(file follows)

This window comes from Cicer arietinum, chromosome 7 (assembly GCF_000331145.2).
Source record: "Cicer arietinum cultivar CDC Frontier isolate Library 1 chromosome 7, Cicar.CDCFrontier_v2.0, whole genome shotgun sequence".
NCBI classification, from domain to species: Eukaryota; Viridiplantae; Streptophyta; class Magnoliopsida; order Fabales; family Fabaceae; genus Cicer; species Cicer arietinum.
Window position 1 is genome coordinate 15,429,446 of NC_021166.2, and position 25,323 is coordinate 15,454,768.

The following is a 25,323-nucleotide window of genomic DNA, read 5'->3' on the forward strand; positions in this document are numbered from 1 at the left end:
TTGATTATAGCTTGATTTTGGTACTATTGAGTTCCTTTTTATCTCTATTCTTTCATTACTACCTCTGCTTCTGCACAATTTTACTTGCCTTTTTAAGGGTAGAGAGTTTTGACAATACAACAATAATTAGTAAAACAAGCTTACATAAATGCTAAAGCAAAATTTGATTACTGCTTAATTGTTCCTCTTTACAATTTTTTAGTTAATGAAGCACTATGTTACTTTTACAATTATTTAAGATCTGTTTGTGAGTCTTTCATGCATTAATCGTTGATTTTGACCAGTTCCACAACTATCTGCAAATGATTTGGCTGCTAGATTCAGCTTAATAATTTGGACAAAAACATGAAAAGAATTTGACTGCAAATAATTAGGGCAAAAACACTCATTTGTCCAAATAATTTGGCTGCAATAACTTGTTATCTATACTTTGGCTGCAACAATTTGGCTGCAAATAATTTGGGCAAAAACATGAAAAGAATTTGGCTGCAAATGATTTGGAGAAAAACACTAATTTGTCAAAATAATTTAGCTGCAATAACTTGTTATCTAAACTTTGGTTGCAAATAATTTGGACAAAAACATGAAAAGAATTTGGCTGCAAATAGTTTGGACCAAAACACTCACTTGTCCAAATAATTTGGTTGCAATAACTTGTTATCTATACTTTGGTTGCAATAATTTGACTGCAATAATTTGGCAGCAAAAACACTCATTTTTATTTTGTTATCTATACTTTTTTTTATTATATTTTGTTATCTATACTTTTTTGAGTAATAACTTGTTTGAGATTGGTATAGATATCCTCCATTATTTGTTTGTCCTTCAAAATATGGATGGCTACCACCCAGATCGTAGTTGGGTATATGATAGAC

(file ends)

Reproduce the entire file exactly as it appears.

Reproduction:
This window comes from Cicer arietinum, chromosome 7 (assembly GCF_000331145.2).
Source record: "Cicer arietinum cultivar CDC Frontier isolate Library 1 chromosome 7, Cicar.CDCFrontier_v2.0, whole genome shotgun sequence".
NCBI classification, from domain to species: Eukaryota; Viridiplantae; Streptophyta; class Magnoliopsida; order Fabales; family Fabaceae; genus Cicer; species Cicer arietinum.
Window position 1 is genome coordinate 15,429,446 of NC_021166.2, and position 25,323 is coordinate 15,454,768.

The following is a 25,323-nucleotide window of genomic DNA, read 5'->3' on the forward strand; positions in this document are numbered from 1 at the left end:
TTGATTATAGCTTGATTTTGGTACTATTGAGTTCCTTTTTATCTCTATTCTTTCATTACTACCTCTGCTTCTGCACAATTTTACTTGCCTTTTTAAGGGTAGAGAGTTTTGACAATACAACAATAATTAGTAAAACAAGCTTACATAAATGCTAAAGCAAAATTTGATTACTGCTTAATTGTTCCTCTTTACAATTTTTTAGTTAATGAAGCACTATGTTACTTTTACAATTATTTAAGATCTGTTTGTGAGTCTTTCATGCATTAATCGTTGATTTTGACCAGTTCCACAACTATCTGCAAATGATTTGGCTGCTAGATTCAGCTTAATAATTTGGACAAAAACATGAAAAGAATTTGACTGCAAATAATTAGGGCAAAAACACTCATTTGTCCAAATAATTTGGCTGCAATAACTTGTTATCTATACTTTGGCTGCAACAATTTGGCTGCAAATAATTTGGGCAAAAACATGAAAAGAATTTGGCTGCAAATGATTTGGAGAAAAACACTAATTTGTCAAAATAATTTAGCTGCAATAACTTGTTATCTAAACTTTGGTTGCAAATAATTTGGACAAAAACATGAAAAGAATTTGGCTGCAAATAGTTTGGACCAAAACACTCACTTGTCCAAATAATTTGGTTGCAATAACTTGTTATCTATACTTTGGTTGCAATAATTTGACTGCAATAATTTGGCAGCAAAAACACTCATTTTTATTTTGTTATCTATACTTTTTTTTATTATATTTTGTTATCTATACTTTTTTGAGTAATAACTTGTTTGAGATTGGTATAGATATCCTCCATTATTTGTTTGTCCTTCAAAATATGGATGGCTACCACCCAGATCGTAGTTGGGTATATGATAGAC